You will have a scar running across your abdomen (horizontally). If you have the reconstruction after you had your mastectomy, you will also have an oval scar on the reconstructed breast.

You might feel uncomfortable for a while after your abdominal operation. Recovery takes longer than for the back flap method and you will be in hospital for about a week. It will be about 7 weeks in all before you have recovered. But it takes another 6 months or more before your tummy is as supple as before.

Possible complications

There is a risk of blood clots blocking the blood vessels in the flap, which cuts off the blood supply and the flap tissue will die. This complication can be serious but is not very common.

After TRAM flap reconstruction, the abdominal muscle can be weaker. This increases your risk of having a hernia in the future. Surgeons usually fix a piece of mesh in place during the operation to help strengthen the abdominal wall. 

Taking just skin and fat from the abdomen (DIEP reconstruction)

This is the most commonly used flap. A DIEP reconstruction is very similar to abdominal muscle reconstruction. But the surgeon only takes skin and fat from the abdomen to make the breast shape. They leave the abdominal muscle in place as they remove the skin and fat along with the blood vessel that keeps the tissue alive.

DIEP stands for deep inferior epigastric perforators, which are the blood vessels used in the reconstruction.

The surgeon carefully teases out the blood vessel from the muscle. The advantage of this operation is that the abdominal wall is not so weakened, because the muscle is still there. So there is less risk of hernia afterwards.

Diagram showing area removed for a DIEP beast reconstruction

With these flaps the surgeon uses microsurgery to join up the flap’s blood vessels to small blood vessels in the chest wall or armpit. As with the free TRAM flap, the blood supply can become completely blocked off with clots.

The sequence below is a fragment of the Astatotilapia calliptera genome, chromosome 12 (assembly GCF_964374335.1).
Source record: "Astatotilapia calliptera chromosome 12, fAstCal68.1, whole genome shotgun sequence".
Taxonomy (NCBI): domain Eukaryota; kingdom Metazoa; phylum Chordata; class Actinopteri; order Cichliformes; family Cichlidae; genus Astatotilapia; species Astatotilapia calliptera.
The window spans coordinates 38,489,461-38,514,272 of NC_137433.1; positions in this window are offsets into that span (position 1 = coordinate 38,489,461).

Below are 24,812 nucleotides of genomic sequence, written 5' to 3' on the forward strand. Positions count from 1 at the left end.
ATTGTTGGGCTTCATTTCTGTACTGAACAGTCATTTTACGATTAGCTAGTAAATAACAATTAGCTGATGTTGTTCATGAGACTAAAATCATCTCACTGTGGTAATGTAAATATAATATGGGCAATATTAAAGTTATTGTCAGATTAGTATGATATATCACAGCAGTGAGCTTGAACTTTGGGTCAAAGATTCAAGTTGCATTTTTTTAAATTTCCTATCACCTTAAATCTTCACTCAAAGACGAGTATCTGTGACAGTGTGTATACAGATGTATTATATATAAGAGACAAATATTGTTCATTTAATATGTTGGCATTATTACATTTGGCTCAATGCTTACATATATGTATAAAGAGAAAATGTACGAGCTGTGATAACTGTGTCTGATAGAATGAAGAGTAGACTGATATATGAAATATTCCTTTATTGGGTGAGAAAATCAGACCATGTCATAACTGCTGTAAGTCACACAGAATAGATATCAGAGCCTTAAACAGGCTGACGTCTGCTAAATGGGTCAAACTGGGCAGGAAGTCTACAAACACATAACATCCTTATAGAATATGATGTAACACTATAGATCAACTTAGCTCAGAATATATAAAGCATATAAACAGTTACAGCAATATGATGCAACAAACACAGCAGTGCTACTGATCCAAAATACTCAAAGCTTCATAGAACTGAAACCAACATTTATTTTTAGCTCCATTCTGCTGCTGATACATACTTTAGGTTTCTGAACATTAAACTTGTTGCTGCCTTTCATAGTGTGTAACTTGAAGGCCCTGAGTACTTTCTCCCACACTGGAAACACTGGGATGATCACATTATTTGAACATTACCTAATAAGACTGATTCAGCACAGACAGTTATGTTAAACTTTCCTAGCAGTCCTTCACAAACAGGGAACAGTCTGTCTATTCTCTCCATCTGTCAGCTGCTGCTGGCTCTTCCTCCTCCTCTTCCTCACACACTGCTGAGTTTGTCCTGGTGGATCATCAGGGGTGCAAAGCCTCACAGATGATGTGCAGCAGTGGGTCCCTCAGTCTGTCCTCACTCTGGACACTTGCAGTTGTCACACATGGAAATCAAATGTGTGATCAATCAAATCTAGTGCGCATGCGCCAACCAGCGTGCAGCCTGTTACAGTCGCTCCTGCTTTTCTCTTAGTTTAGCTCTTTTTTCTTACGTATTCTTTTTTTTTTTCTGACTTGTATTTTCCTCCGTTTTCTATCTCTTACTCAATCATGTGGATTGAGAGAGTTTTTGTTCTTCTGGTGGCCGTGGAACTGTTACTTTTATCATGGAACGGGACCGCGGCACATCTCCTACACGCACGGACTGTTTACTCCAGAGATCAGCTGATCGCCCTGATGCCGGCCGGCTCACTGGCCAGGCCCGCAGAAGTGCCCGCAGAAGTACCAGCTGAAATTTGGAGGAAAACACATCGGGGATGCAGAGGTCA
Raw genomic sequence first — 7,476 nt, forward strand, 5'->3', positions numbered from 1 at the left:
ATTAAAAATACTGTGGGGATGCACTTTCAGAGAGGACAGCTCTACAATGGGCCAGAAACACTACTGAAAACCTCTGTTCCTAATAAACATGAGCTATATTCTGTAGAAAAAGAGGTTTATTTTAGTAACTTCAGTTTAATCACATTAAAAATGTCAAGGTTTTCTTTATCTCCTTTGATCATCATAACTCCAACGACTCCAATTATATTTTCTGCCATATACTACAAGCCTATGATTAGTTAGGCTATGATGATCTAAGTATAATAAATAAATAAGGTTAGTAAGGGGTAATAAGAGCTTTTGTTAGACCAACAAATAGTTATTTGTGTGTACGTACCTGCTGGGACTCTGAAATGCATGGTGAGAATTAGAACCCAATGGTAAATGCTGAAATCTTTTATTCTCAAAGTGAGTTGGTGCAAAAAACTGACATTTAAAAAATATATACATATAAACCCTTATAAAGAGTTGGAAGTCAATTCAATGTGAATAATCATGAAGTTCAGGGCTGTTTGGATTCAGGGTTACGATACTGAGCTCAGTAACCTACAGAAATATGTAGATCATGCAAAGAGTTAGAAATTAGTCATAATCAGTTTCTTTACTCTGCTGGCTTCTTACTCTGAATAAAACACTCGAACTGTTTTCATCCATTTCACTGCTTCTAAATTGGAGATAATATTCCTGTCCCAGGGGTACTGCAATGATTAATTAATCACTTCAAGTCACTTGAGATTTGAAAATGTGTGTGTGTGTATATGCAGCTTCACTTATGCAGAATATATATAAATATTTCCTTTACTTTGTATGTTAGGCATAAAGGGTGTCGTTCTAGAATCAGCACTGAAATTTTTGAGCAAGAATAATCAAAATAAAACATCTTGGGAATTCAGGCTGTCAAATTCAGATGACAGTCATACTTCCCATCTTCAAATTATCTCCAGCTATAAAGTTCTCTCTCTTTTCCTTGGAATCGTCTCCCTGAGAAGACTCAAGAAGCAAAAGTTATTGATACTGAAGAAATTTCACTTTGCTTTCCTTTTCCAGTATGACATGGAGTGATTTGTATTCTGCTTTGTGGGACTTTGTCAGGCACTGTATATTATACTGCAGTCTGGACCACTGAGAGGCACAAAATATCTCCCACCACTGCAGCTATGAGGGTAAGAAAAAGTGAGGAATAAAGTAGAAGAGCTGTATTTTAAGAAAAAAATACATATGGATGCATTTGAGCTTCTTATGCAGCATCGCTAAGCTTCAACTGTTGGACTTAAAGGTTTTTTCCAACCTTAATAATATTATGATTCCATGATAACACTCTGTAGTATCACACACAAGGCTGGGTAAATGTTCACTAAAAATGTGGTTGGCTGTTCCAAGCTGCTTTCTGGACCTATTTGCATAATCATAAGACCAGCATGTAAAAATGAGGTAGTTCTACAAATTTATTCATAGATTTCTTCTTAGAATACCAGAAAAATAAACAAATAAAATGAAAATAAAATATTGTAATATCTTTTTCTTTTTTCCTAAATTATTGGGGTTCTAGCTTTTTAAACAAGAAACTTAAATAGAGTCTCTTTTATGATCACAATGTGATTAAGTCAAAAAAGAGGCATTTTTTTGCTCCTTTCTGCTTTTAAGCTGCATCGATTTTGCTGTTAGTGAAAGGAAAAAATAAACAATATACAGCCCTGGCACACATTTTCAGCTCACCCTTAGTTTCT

Some women may need to go back to the operating theatre within a few days to improve the blood supply. If the blood supply is cut off, the flap tissue dies and the reconstruction will fail, but this is rare.

Having a DIEP flap allows you to keep as much abdominal strength as possible. So you might want to have a DIEP reconstruction if your abdominal strength is very important to you. Do to talk to your surgeon about the benefits and risks of surgery and what is best for you.

Taking fat and skin from the buttocks (SGAP or IGAP)

Your surgeon might use microsurgery to move fat and skin from the buttock to create new breast tissue.

Taking tissue from the upper part of the buttock is a superior gluteal artery perforator flap (SGAP).

Taking tissue from the lower part of the buttock is an inferior gluteal artery perforator flap (IGAP).

Taking tissue from the buttock leaves a dent in that area and a small scar. Because the buttock tissue is often thicker than normal breast tissue it means your new breast can be a bit firmer than with other types of reconstruction.

These operations are more difficult than taking tissue from the back or abdomen and more likely to have complications. So this type of reconstruction is not commonly used and is generally for women who can't have other types. Your surgeon might offer it if you are too slim to take tissue from the abdomen or if you have scarring from previous surgery in the abdomen or back.

Only a few surgeons in the UK can do this surgery and you might need to travel to a specialist hospital.

Taking fat, skin and muscle from the thigh (TMG or TUG)

Your surgeon might use microsurgery to move fat, skin and muscle from the upper part of the thigh.

Taking tissue from the outer part of the thigh is called a transverse myocutaneous gracilis flap (TMG), a lateral thigh flap, or a saddle bag flap.

Taking tissue from the inner part of the thigh is a transverse upper gracilis flap (TUG).

The operation leaves a dent in the thigh and a scar. 

These operations generally only give a small amount of tissue. So your surgeon might only consider them if you can’t have back or abdominal muscle reconstruction. Your surgeon may offer these operations if you are too slim to take tissue from the abdomen or if you have scarring from previous surgery in the abdomen or back.

Only a few surgeons in the UK can do this type of reconstruction and you may need to travel to a specialist hospital.

Reshaping the breast (lipomodelling)

Sometimes after surgery, the breast can look uneven. Surgeons can adjust the shape by injecting fat into the breast. They call this lipomodelling or lipofilling.